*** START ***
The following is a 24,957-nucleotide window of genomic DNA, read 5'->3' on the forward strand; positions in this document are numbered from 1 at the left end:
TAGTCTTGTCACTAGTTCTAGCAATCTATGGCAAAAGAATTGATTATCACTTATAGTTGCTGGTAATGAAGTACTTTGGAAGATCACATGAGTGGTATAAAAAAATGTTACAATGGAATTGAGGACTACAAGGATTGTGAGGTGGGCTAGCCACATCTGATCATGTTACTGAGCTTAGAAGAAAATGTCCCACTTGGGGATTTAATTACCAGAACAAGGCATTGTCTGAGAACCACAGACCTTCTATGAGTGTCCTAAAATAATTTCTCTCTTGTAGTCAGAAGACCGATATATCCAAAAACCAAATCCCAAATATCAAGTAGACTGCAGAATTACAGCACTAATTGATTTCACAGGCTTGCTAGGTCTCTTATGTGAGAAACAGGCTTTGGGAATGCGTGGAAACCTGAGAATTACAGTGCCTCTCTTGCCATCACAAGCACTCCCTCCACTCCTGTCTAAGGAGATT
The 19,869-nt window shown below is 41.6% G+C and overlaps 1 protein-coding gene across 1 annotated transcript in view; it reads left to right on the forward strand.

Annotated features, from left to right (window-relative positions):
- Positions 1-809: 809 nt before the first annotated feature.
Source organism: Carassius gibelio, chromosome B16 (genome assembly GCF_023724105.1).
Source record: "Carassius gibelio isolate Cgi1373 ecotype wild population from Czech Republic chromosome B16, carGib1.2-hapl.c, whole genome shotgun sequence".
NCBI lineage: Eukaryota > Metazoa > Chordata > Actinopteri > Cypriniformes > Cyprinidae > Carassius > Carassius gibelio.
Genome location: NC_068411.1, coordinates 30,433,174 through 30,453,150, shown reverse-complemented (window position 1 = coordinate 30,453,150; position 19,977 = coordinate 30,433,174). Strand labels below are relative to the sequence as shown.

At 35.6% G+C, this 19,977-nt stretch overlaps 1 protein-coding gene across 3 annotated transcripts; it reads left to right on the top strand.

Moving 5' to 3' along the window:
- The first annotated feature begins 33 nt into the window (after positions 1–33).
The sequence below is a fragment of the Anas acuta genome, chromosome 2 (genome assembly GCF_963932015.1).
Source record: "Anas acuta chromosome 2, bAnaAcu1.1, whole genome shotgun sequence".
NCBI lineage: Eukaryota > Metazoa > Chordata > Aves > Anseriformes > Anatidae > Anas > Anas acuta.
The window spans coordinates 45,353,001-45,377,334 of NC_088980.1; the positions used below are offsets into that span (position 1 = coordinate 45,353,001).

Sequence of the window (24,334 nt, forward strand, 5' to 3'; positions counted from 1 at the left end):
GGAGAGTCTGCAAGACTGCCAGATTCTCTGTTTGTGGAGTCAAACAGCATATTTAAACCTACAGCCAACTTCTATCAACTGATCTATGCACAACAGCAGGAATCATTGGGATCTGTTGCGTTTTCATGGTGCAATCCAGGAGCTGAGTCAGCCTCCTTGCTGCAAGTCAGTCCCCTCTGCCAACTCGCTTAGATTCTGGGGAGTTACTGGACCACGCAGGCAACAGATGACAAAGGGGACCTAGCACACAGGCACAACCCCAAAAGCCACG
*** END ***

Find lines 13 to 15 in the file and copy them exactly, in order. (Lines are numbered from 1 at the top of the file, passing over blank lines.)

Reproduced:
The sequence below is a fragment of the Anas acuta genome, chromosome 2 (genome assembly GCF_963932015.1).
Source record: "Anas acuta chromosome 2, bAnaAcu1.1, whole genome shotgun sequence".
NCBI lineage: Eukaryota > Metazoa > Chordata > Aves > Anseriformes > Anatidae > Anas > Anas acuta.